Reise Regennitter is a five-year-old boy who is in a typical peer classroom at Marcus-Meriden-Cleghorn. He is speaking in sentences; he has friends; and he is now at the verbal level of a three-and-half-year-old child. He plays with toys the same way any child his age would. He is able to cut with scissors, color and function physically at the level of his peers.
You might ask why these milestones are important? You might only be able to truly appreciate his progress if you place yourself in the shoes of his mother, Alecia Regennitter.
At the age of two, Reise was not meeting the milestones that a typical toddler his age would be acquiring; so, it was requested through a previous daycare provider that the family meet with a Northwest Area Education Agency (AEA) representative to have Reise assessed.
He was evaluated by a Northwest AEA team; and within days, his therapy started. It was not officially known what was wrong with Reise, but it was agreed that there was some level of delayed cognitive growth.
His therapy started with home visits that included occupational therapy with AEA employees, Krista Harpenau; speech therapy with Trish Tisthammer of the AEA; and Anna Schmadeke, an AEA early childhood special education teacher/consultant.
“These three women are responsible for giving him the jump-start in education and therapy that he was in desperate need of,” said Alecia.
It was at this time in his life that Reise was only able to make the open mouth “ah” sound and the closed mouth “m” sound. A normal peer of this age is able to say many words and sounds. He also did not have what was considered “typical play” with toys. He would sit and manipulate toys with his hands, but did not understand even the simple things, such as putting buttons into a container or pushing a toy car along the floor.
He was diagnosed with severe Apraxia after an MRI revealed several brain abnormalities. Apraxia is a fancy way of saying that Reise has the words in his head, but his mouth cannot make them come out. He is also diagnosed as being “globally delayed,” which means that he is delayed in several other areas of development.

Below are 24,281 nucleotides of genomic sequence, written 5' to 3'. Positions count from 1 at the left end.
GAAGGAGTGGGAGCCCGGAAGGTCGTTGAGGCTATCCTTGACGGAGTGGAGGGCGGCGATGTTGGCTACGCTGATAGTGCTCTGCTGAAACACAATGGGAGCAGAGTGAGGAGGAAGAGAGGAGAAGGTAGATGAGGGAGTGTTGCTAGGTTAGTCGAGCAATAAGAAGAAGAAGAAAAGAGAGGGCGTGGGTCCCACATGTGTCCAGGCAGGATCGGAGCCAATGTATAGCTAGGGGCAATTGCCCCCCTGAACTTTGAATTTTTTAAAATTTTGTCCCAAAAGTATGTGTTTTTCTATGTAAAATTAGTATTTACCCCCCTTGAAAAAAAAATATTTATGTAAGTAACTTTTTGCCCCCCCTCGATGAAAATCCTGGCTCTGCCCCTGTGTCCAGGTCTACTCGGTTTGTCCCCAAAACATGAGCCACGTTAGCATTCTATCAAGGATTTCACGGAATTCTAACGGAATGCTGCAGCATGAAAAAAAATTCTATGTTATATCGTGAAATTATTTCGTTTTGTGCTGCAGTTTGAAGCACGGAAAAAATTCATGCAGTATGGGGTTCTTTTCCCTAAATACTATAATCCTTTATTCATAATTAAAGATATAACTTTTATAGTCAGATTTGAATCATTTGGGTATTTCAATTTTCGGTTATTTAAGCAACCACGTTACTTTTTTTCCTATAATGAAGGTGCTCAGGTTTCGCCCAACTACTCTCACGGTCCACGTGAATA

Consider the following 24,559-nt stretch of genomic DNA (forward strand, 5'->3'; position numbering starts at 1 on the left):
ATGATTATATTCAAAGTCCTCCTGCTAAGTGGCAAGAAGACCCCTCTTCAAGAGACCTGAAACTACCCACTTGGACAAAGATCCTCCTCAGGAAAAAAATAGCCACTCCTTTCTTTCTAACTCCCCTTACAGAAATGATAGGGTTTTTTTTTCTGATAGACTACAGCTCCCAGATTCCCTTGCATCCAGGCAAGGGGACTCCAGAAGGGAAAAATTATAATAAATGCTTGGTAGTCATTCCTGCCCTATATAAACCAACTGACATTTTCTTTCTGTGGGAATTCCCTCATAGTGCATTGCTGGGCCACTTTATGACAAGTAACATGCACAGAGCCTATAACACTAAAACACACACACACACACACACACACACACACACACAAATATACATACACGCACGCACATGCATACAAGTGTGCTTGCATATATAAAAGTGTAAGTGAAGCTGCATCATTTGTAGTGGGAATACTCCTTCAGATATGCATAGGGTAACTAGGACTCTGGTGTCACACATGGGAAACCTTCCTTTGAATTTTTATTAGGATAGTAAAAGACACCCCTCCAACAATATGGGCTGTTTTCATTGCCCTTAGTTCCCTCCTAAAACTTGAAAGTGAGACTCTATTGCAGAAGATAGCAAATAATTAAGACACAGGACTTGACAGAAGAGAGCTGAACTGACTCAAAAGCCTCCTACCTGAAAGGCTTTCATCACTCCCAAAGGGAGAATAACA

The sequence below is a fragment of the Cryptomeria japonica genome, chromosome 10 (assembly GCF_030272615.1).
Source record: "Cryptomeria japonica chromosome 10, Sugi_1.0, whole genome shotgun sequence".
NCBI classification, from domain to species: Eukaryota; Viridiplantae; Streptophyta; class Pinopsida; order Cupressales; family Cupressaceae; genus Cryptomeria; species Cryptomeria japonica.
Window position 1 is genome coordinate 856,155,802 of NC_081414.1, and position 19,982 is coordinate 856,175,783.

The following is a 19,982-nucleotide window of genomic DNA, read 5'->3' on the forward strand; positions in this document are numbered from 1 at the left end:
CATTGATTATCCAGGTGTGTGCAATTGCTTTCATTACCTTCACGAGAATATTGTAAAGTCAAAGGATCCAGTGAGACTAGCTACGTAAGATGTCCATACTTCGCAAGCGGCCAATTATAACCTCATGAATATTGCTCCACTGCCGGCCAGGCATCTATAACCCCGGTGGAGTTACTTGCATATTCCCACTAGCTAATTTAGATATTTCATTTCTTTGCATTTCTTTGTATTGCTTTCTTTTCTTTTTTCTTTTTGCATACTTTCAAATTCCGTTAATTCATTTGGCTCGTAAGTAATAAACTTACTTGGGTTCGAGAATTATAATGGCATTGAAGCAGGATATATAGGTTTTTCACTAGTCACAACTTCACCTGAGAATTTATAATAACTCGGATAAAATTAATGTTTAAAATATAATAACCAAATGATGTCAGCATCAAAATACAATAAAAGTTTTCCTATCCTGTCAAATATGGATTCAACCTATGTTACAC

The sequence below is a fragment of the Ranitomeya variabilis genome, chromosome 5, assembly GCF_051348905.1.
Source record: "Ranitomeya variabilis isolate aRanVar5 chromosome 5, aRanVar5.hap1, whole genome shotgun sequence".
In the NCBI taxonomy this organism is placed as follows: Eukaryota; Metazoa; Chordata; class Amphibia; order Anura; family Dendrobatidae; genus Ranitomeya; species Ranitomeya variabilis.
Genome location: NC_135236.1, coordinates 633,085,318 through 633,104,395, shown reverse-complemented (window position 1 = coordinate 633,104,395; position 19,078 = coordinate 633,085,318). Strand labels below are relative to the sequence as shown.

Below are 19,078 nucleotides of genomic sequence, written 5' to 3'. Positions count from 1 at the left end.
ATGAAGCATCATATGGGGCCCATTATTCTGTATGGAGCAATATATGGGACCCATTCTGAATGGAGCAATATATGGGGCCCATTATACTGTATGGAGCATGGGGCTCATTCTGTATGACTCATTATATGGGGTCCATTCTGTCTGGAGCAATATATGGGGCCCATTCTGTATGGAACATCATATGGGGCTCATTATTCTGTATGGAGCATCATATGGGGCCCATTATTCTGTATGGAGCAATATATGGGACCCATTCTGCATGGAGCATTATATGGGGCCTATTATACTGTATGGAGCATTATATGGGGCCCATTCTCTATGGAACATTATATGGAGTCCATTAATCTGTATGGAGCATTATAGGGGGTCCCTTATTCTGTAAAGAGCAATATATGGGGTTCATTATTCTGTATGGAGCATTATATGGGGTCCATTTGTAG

According to Alecia, the Northwest AEA team involved in Reise’s care provided outstanding services. They not only taught Reise but also provided Alecia with the tools to continue his teaching at home during the in-between times of visits. When Reise entered into the schooling system at the age of three, Amanda Bengtson, an AEA speech-language pathologist, also entered into his therapy. He received, and continues to receive, hours of therapy per month during his school days.
“This means so much to us as parents,” explained Alecia. “The service provided is free-of-charge and has done wonders for his development.”
Reise is still involved heavily with AEA during his school days. He still has hurdles to overcome in the years ahead of him, and Alecia says they are relying on the continued aid of Northwest AEA to help him just as they have always done. In addition to the already mentioned AEA personnel, Reise is also helped by AEA employees Jill Chalstrom, special education strategist, and Alicia Moos, speech-language pathologist.
“My son deserves the same chance in life that everyone is entitled to,” said Alecia. “Going from making only two basic sounds as a toddler to being able to speak in sentences now is an amazing feat for a child with severe Apraxia.”
It is only until one understands where a child has started from and what he has overcome that one can truly appreciate the “little things” that have been accomplished!